Bitcoin Gamblers See Earnings Grow, as Digital Currency Jumps on Futures Exchange

Posted on: December 11, 2017, 03:00h. 

Last updated on: December 11, 2017, 12:55h.

In one of the craziest days for cybercurrency trading in history, the price of a single bitcoin jumped from $16,700 to $16,748 in a matter of seconds on Monday.

bitcoin futures trading online gambling
Chicago Board Options Exchange brokers are taking futures on bitcoin, and that’s driving up the currency’s valuation even further. (Image: Scott Olson/Getty)

The decentralized digital currency has been fluctuating wildly over the last 12 months, with each single bitcoin worth over 2,000 percent more today than it was on December 11, 2016. The rapid movement in its value is why some financial analysts don’t consider bitcoin an actual currency, but more of an investment asset and “store of value.”

For online gamblers utilizing bitcoin who access offshore casino websites, their accounts have become flusher in 2017. Bitcoin’s anonymous nature and lack of a centralized banking authority has made it a viable option for some online gamblers, and internet gaming operators are increasingly moving towards offering it as a deposit option.

For a player with (then) $500 worth of bitcoin in their online gambling account last December, the news is great. For those who gambled casually throughout the year by playing a game of poker or digital slots here and there, and maintained a more or less even keel, they’re actually now way ahead. If they cash out now, they’re looking at a sweet payday, because that $500 bitcoin valuation is now worth some $10,500.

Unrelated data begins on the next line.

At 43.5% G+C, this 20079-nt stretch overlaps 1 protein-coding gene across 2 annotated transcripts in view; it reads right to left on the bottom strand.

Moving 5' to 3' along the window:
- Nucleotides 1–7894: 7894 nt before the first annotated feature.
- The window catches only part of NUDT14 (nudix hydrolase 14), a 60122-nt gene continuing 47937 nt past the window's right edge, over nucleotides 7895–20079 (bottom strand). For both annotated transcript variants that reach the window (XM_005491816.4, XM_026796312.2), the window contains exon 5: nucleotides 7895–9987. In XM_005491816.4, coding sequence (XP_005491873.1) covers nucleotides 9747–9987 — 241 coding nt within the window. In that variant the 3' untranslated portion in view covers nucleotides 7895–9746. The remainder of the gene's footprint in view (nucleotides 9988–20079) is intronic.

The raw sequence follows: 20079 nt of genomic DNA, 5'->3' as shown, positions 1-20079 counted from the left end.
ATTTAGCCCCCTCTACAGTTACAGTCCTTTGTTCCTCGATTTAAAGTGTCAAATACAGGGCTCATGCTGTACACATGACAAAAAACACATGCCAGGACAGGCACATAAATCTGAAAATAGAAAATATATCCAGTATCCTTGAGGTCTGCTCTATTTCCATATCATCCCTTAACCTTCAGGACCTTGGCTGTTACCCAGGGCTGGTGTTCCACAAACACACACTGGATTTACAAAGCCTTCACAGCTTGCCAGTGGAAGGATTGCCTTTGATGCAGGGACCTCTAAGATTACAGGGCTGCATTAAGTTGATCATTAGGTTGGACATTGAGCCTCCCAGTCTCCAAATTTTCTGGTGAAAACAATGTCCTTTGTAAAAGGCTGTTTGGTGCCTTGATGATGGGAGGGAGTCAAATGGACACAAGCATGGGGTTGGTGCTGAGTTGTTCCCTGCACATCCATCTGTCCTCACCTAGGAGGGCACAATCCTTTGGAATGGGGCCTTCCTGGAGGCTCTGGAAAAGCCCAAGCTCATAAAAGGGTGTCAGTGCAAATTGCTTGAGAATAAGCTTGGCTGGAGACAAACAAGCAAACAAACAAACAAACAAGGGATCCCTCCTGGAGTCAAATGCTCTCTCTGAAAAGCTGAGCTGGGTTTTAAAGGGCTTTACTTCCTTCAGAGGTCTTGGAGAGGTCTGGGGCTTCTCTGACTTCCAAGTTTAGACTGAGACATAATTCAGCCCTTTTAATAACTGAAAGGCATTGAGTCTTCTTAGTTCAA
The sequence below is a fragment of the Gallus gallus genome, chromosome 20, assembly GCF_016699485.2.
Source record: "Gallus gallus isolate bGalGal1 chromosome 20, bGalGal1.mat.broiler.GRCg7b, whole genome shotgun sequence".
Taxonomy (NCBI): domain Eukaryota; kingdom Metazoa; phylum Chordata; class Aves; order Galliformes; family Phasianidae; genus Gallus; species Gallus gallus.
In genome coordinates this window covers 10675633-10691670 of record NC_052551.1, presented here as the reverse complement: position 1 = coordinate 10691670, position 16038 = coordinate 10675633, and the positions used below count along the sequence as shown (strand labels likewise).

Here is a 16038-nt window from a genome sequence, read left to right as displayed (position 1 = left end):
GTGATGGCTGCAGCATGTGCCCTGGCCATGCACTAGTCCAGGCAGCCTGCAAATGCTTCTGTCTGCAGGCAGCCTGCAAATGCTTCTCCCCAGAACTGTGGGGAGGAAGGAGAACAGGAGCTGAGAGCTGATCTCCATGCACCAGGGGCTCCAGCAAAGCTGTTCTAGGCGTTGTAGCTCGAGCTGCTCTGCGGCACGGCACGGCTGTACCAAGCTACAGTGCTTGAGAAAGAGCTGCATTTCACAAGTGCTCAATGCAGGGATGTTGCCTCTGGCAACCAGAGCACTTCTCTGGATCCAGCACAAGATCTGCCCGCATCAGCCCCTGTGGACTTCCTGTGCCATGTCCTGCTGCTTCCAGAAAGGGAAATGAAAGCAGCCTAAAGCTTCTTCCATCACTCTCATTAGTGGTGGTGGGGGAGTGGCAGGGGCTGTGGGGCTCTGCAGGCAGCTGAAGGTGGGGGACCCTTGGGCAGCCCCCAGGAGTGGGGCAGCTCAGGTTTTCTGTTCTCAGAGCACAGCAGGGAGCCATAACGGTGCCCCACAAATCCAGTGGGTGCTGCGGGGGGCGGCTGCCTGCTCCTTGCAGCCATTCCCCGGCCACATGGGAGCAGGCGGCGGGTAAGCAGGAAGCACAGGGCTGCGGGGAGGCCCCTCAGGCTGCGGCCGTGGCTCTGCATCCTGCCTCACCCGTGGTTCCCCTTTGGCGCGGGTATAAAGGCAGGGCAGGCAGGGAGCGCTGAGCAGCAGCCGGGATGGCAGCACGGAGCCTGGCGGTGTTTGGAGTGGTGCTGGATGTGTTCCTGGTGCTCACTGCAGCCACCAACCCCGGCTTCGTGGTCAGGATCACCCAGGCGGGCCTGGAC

CNBC analyst Jim Cramer recently said investors are better off visiting Las Vegas than gambling on bitcoin, but the example above presents a strong win that almost any visitor to the Strip would gladly take home.

Bitcoin Accreditation 

Bitcoin has attracted attention all the way from mom-and-pop investors up to large Wall Street trading firms. The merits of owning the intangible currency depends on one’s opinion, but this week, bitcoin did receive some sense of legitimacy after the Chicago Board Options Exchange (CBOE) began offering futures.

Futures contracts are legal agreements where investors agree to buy or sell something at a later date at a predetermined price. It’s a speculative investment strategy that provides avenues to predict where the valuation of a company, or in this case currency, is heading.

CBOE’s bitcoin futures contracts are currently offering three 2018 dates. They are January 17, February 14, and March 14. The dates’ respective trading prices are going for $18,120, $18,390, and $18,500 as of this writing.

Buyers are betting that bitcoin will only continue to rise. Should bitcoin hit $20,000 on January 17, for example, CBOE contract holders turn one bitcoin into an $1,880 profit. But as everyone who’s monitored the cryptocurrency knows, the price could just as easily go in the opposite direction.

Currency Acceptance

Bitcoin is difficult, if not impossible, to track back to who is using it, due to the currency’s blockchain ledger. That hasn’t stopped some governments from trying to crack down on its use.

China believes bitcoin is being used for illicit purposes and to that end, the People’s Republic recently forced numerous cryptocurrency exchanges to close. South Korea is also trying to forbid bitcoin and other digital currencies. The country’s Financial Services Commission Vice Chairman Kim Yongbeom opined recently that the trading of bitcoin is “quite like a Ponzi scheme.”

Japan and the US are taking a different approach. In April, the Asian nation became one of the first major countries to officially legalize bitcoin. And this fall, the US Treasury recognized bitcoin as a “convertible decentralized virtual currency.”